Silence

Dear Reader,

Our dormitory chapel

We had a professor of Byzantine (Greek) chant come and give a seminar on this particular form of chant (as opposed to, say, Gregorian and Ambrosian chant). One of the most interesting things he said was:

“Silence is the height of worship.”

I agree entirely. What he said afterward was:

“Chant is a concession to human weakness.”

My immediate first thought was: “If chant is a concession, what does that make Kumbaya?”

As some might perceive, even if you’re not Catholic, there is a lot of debate today about reforming the practice of our Catholic worship (or “liturgy”). While I agree with those who think a lot of bungling led to the formation of the current form of the liturgy in the 70s and that it needs more reworking, I think that one of the best changes to the new Mass was that it explicitly called for more moments of silence.

The world would be better off if people took the time to begin each day in silent love of God for at least a few minutes.

God the Son is eternally begotten from the Father in the silence of eternity,

He was begotten at Bethlehem in silence,

and the only way He can be born in our hearts is in a spirit of silence.

 

Yours in Christ,

Br. James Dominic, OP

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  1. #1 by Dominic Holtz, O.P. on October 28, 2010 - 1:52 pm

    “While I agree with those who think a lot of bungling led to the formation of the current form of the liturgy in the 70s and that it needs more reworking, I think that one of the best changes to the new Mass was that it explicitly called for more moments of silence.”

    Brother, I presume in this that you are unaware of the far more frequent moments of silence in the classic form of the Mass, most notably (but by no means confined to) the silent recitation of the Canon. The plenitude of this silence is stunning! Said differently, the explicit use of silence in worship is *not* a special feature of the New Order of Mass/ordinary form, and if anything the amount and prominence of silence has been *reduced* by the reform.

    Pax,
    fr Dominic

    • #2 by stmichael71 on October 28, 2010 - 2:59 pm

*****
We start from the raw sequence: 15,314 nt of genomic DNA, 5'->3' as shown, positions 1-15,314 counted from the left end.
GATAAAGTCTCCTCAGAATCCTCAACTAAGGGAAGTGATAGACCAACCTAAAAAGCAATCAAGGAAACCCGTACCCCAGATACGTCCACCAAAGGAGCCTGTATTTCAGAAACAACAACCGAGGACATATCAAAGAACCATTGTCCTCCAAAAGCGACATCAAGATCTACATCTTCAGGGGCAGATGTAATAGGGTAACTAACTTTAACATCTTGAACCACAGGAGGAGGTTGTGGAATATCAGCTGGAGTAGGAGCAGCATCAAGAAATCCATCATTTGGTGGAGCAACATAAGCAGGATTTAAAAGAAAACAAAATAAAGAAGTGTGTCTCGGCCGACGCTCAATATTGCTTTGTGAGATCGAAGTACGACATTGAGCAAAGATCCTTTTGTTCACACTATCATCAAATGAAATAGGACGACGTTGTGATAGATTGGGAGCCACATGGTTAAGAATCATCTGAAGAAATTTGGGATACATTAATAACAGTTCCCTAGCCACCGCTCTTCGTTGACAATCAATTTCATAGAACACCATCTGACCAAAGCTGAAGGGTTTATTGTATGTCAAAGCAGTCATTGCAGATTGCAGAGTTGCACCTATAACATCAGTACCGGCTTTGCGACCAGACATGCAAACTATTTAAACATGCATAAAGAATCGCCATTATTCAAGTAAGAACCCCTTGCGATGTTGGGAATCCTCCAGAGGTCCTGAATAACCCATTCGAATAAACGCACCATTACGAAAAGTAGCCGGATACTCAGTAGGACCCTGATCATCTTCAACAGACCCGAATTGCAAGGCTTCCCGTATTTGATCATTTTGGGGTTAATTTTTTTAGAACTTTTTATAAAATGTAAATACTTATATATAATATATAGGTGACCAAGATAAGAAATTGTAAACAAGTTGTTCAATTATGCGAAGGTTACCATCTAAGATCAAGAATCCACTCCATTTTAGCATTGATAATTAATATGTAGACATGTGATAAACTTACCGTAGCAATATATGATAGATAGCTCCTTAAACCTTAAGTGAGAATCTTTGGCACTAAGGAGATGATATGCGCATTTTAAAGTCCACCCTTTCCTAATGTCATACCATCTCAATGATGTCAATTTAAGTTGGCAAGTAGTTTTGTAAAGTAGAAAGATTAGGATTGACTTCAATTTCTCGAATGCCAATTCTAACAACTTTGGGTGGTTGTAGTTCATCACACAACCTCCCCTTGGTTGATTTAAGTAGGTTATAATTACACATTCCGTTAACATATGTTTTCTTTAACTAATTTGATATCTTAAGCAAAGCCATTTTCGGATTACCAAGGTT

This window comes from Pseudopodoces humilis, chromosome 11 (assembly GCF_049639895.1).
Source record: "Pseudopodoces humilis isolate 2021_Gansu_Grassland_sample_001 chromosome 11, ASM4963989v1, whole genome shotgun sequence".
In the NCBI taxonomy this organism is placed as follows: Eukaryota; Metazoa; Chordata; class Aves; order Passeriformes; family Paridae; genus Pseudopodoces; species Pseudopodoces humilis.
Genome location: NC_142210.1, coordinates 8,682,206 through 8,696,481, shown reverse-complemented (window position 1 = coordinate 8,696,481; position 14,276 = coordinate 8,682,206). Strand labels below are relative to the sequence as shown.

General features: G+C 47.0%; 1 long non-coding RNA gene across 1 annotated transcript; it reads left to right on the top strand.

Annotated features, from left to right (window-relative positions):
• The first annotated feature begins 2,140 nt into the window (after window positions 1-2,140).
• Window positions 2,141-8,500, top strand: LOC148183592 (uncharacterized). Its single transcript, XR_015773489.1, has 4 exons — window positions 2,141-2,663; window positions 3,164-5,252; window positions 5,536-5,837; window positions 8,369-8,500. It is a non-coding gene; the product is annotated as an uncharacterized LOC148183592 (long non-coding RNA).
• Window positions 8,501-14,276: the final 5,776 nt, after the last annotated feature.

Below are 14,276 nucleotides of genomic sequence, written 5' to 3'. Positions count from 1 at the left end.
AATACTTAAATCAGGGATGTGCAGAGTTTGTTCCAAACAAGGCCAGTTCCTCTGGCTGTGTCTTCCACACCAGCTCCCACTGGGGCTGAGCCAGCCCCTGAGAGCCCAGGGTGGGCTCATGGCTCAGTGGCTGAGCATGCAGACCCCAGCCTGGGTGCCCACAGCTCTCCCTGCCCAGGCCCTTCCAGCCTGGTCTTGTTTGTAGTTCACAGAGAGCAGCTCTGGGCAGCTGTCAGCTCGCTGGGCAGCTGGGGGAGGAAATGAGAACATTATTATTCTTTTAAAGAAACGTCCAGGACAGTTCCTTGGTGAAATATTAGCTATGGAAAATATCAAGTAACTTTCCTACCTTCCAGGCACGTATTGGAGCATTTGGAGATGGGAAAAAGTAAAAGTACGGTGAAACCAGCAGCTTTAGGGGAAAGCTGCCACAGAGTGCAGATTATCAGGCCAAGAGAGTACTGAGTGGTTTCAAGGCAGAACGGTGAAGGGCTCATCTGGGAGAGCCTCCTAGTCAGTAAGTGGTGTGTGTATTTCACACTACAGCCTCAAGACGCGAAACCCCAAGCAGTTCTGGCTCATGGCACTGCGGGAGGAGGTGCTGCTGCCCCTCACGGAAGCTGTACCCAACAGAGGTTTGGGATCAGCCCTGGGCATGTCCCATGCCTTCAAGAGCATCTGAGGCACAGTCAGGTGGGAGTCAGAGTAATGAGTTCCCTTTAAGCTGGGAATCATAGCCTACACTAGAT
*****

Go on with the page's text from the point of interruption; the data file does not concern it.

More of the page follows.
No, I know that well. I agree with you. I said that the new Rite “explicitly called for more moments of silence” – in other words, the new rubrics called for more moments even than the old Mass of 1962. The culture destroyed most of the other places of silence within the New Mass rather than explicit legislation against those moments of silence. I agree, though, that the non-silent canon is the biggest omission of silence in the new rite.

  2. #3 by Dominic Holtz, O.P. on October 29, 2010 - 1:33 am

    I’ll meet you half way here. It is true that the calling for a “moment of silence” (as a thing unto itself) was something new in the (now) ordinary form, and in that sense the reformed/revised order of Mass explicitly calls for more “moments of silence.” (In the classic rite, the priest himself was called to silent meditation after the reception of the Sacrament, e.g.) However, if by “calling to silence” we mean requiring that something be said or done *secreto* (i.e. silently), then the claim that the new rubrics called for more moments of silence is *not* true.

    On the one hand, the contribution of the new Order of Mass was to highlight common, prayerful, wordless silence as a thing unto itself, a part of prayer, and worthy of inclusion in the Mass. On the other hand, these moments of silence contrast with the *intrinsic* (i.e. not attributable to the culture of the 70s) verbal/audible character of nearly everything else. The unhappy effect of this general increase in the new Order of audible prayers (and here’s where culture comes in) is that the few moments of silent/inaudible prayer for the priest are often omitted by the priest himself (e.g. the prayers before and after reading the Gospel, the prayer before the priest’s reception of Communion, the prayer for the ablution, etc.) or else said aloud. The Preparation, which allows the option, was unhappily until recently (and in some places even now) always said aloud *or* oddly the priest says *nothing* instead of the silent/inaudible recitation of the prayers. In these ways, the culture of instant and immediate access has undermined and confused the deployment of silence in the new Order, but this has been made all the easier by the *exceptional* as opposed to regular use of silence in the ordinary form.

    My two cents.

    • #4 by stmichael71 on October 29, 2010 - 12:37 pm

      You’ve not met me half-way, but the entire length of the way! In short, that’s exactly what I meant and I agree with you entirely. Apart from the cultural and rubrical bungling that went into the new rite of the Mass, at least they had explicit moments of silence called for in the rubrics. That’s all I meant. Everything else about the omission of most “sub secreto” prayers and the canon aloud, etc., as well as the cultural dimension, was assumed.

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